The strangest look of the night was reserved for the usually flawless Fawad Khan, who got an award for, well, being Fawad Khan. Perhaps, more seriously, the award was for being a great, positive, cultural ambassador for our nation.

Fawad Khan's look didn't quite work, but we love him anyway. —Photo courtesy: Hum Awards' Facebook page
Fawad Khan's look didn't quite work, but we love him anyway. —Photo courtesy: Hum Awards' Facebook page

Despite the leather lapels, Fawad is one star who can pull off any look. The style winners on the male side proved to be some underdogs — the subtle yet edgy look from the fabulous Mikaal Zulfikar was a looker, along with the minimalist elegance of Ali Rehman Khan and the infinite style of Hassan Sherhryaar Yasin.

Zulfiqar looked dapper, even though he skipped on the tie. —Photo courtesy: Hum Awards' Facebook page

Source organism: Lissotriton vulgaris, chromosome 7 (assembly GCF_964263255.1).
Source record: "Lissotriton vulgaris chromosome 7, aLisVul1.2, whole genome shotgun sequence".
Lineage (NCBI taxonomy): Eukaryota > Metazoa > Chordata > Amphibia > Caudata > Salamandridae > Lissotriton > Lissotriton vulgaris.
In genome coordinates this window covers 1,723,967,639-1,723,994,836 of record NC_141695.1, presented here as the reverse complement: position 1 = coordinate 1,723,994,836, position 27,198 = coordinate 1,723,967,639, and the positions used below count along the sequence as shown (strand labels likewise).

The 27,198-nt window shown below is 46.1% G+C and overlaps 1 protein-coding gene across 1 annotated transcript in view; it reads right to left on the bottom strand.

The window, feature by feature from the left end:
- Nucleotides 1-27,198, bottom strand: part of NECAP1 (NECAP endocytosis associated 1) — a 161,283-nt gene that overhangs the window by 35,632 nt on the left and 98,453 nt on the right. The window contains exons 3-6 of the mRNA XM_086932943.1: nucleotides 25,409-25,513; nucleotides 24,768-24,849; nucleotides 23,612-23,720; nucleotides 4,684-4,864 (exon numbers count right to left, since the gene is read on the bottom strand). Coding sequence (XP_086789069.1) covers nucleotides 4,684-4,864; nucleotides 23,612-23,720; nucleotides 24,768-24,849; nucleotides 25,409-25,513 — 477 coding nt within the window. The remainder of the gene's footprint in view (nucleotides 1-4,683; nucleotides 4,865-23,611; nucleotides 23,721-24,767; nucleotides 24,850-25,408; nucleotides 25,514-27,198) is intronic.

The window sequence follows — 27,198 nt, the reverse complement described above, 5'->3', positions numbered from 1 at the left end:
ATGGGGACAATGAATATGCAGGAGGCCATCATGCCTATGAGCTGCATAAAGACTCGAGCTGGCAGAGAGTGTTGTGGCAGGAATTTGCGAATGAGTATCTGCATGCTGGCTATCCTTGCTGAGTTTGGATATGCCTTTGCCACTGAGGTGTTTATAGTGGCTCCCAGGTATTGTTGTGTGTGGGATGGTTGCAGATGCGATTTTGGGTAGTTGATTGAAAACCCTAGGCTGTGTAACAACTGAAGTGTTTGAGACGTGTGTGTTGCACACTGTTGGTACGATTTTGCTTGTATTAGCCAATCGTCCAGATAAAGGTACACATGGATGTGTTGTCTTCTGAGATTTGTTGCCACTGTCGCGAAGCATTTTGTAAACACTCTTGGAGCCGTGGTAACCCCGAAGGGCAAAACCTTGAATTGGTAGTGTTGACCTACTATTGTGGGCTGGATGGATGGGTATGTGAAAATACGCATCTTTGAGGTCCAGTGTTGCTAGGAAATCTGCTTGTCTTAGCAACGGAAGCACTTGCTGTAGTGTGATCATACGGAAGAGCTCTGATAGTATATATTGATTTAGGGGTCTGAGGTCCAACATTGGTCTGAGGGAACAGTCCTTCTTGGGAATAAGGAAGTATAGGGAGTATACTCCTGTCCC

Zulfiqar looked dapper, even though he skipped on the tie. —Photo courtesy: Hum Awards' Facebook page

Still a long way to go

Undoubtedly, there was a monumental effort on the part of HUM TV and visual feast for the viewing public. However, there were a few slips amongst all the smooth sailing.

One of the most glaring slips was in the dance costume designs, which lacked the visual punch that Bollywood has mastered.

The colours and embroideries might have worked in person but seemed to lose impact through the camera lens. Mehwish Hayat's dance costume in particular was a huge let-down — the 'Arabian Nights' look was poorly executed and didn't go with her songs at all.

Mehwish Hayat's performance.
Mehwish Hayat's performance.

The way the dances were shot was also lacking in intimacy and did not allow much of a connection with the audience.

The constant stream of praise heaped on each individual owner of HUM TV was a bit much. Maybe next time, simply collectively thanking the HUM TV team as a single entity would be enough.